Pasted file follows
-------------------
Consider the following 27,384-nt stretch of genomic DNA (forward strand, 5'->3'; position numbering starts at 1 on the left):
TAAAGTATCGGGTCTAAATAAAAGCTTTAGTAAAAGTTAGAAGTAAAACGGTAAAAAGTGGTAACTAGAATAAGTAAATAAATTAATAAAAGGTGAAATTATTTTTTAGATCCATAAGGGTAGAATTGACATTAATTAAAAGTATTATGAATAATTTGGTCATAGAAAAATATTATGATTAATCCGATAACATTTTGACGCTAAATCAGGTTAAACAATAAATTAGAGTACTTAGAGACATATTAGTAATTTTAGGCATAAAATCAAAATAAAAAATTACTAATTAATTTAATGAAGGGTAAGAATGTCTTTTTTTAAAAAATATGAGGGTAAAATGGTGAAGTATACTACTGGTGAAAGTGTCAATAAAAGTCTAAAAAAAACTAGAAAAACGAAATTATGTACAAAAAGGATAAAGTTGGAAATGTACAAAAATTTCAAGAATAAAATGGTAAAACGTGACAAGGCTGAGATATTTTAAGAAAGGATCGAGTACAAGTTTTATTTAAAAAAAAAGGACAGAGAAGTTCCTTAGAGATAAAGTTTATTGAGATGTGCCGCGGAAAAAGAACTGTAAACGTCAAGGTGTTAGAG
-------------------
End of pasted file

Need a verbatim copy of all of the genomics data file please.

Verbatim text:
Consider the following 27,384-nt stretch of genomic DNA (forward strand, 5'->3'; position numbering starts at 1 on the left):
TAAAGTATCGGGTCTAAATAAAAGCTTTAGTAAAAGTTAGAAGTAAAACGGTAAAAAGTGGTAACTAGAATAAGTAAATAAATTAATAAAAGGTGAAATTATTTTTTAGATCCATAAGGGTAGAATTGACATTAATTAAAAGTATTATGAATAATTTGGTCATAGAAAAATATTATGATTAATCCGATAACATTTTGACGCTAAATCAGGTTAAACAATAAATTAGAGTACTTAGAGACATATTAGTAATTTTAGGCATAAAATCAAAATAAAAAATTACTAATTAATTTAATGAAGGGTAAGAATGTCTTTTTTTAAAAAATATGAGGGTAAAATGGTGAAGTATACTACTGGTGAAAGTGTCAATAAAAGTCTAAAAAAAACTAGAAAAACGAAATTATGTACAAAAAGGATAAAGTTGGAAATGTACAAAAATTTCAAGAATAAAATGGTAAAACGTGACAAGGCTGAGATATTTTAAGAAAGGATCGAGTACAAGTTTTATTTAAAAAAAAAGGACAGAGAAGTTCCTTAGAGATAAAGTTTATTGAGATGTGCCGCGGAAAAAGAACTGTAAACGTCAAGGTGTTAGAG